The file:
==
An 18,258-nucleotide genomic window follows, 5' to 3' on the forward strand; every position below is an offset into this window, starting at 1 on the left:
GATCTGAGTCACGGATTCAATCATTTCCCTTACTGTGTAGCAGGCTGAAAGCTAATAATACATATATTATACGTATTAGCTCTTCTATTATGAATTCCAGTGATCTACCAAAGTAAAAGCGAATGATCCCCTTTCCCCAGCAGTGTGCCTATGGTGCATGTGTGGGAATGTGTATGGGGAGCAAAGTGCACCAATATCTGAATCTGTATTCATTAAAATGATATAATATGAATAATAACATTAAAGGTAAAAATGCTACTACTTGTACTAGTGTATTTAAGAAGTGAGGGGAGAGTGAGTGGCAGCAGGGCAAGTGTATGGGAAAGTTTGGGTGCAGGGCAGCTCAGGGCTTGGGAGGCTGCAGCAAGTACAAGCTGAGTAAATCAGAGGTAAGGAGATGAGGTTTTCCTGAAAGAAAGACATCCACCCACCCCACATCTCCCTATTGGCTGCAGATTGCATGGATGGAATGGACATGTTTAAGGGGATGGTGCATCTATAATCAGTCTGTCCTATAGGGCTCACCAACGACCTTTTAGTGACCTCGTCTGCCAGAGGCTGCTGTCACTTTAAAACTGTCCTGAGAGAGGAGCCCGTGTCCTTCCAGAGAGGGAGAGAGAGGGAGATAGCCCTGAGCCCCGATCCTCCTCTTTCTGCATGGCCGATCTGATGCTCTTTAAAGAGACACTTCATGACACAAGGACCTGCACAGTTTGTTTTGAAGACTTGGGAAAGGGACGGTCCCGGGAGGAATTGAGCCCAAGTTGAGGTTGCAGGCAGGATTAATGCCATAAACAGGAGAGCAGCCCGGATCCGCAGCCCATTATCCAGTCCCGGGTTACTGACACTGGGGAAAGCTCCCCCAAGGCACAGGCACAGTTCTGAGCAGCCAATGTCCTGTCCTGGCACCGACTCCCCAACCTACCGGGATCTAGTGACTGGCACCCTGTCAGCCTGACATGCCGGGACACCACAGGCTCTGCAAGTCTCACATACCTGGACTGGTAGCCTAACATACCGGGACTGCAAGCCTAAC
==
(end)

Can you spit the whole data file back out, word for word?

An 18,258-nucleotide genomic window follows, 5' to 3' on the forward strand; every position below is an offset into this window, starting at 1 on the left:
GATCTGAGTCACGGATTCAATCATTTCCCTTACTGTGTAGCAGGCTGAAAGCTAATAATACATATATTATACGTATTAGCTCTTCTATTATGAATTCCAGTGATCTACCAAAGTAAAAGCGAATGATCCCCTTTCCCCAGCAGTGTGCCTATGGTGCATGTGTGGGAATGTGTATGGGGAGCAAAGTGCACCAATATCTGAATCTGTATTCATTAAAATGATATAATATGAATAATAACATTAAAGGTAAAAATGCTACTACTTGTACTAGTGTATTTAAGAAGTGAGGGGAGAGTGAGTGGCAGCAGGGCAAGTGTATGGGAAAGTTTGGGTGCAGGGCAGCTCAGGGCTTGGGAGGCTGCAGCAAGTACAAGCTGAGTAAATCAGAGGTAAGGAGATGAGGTTTTCCTGAAAGAAAGACATCCACCCACCCCACATCTCCCTATTGGCTGCAGATTGCATGGATGGAATGGACATGTTTAAGGGGATGGTGCATCTATAATCAGTCTGTCCTATAGGGCTCACCAACGACCTTTTAGTGACCTCGTCTGCCAGAGGCTGCTGTCACTTTAAAACTGTCCTGAGAGAGGAGCCCGTGTCCTTCCAGAGAGGGAGAGAGAGGGAGATAGCCCTGAGCCCCGATCCTCCTCTTTCTGCATGGCCGATCTGATGCTCTTTAAAGAGACACTTCATGACACAAGGACCTGCACAGTTTGTTTTGAAGACTTGGGAAAGGGACGGTCCCGGGAGGAATTGAGCCCAAGTTGAGGTTGCAGGCAGGATTAATGCCATAAACAGGAGAGCAGCCCGGATCCGCAGCCCATTATCCAGTCCCGGGTTACTGACACTGGGGAAAGCTCCCCCAAGGCACAGGCACAGTTCTGAGCAGCCAATGTCCTGTCCTGGCACCGACTCCCCAACCTACCGGGATCTAGTGACTGGCACCCTGTCAGCCTGACATGCCGGGACACCACAGGCTCTGCAAGTCTCACATACCTGGACTGGTAGCCTAACATACCGGGACTGCAAGCCTAAC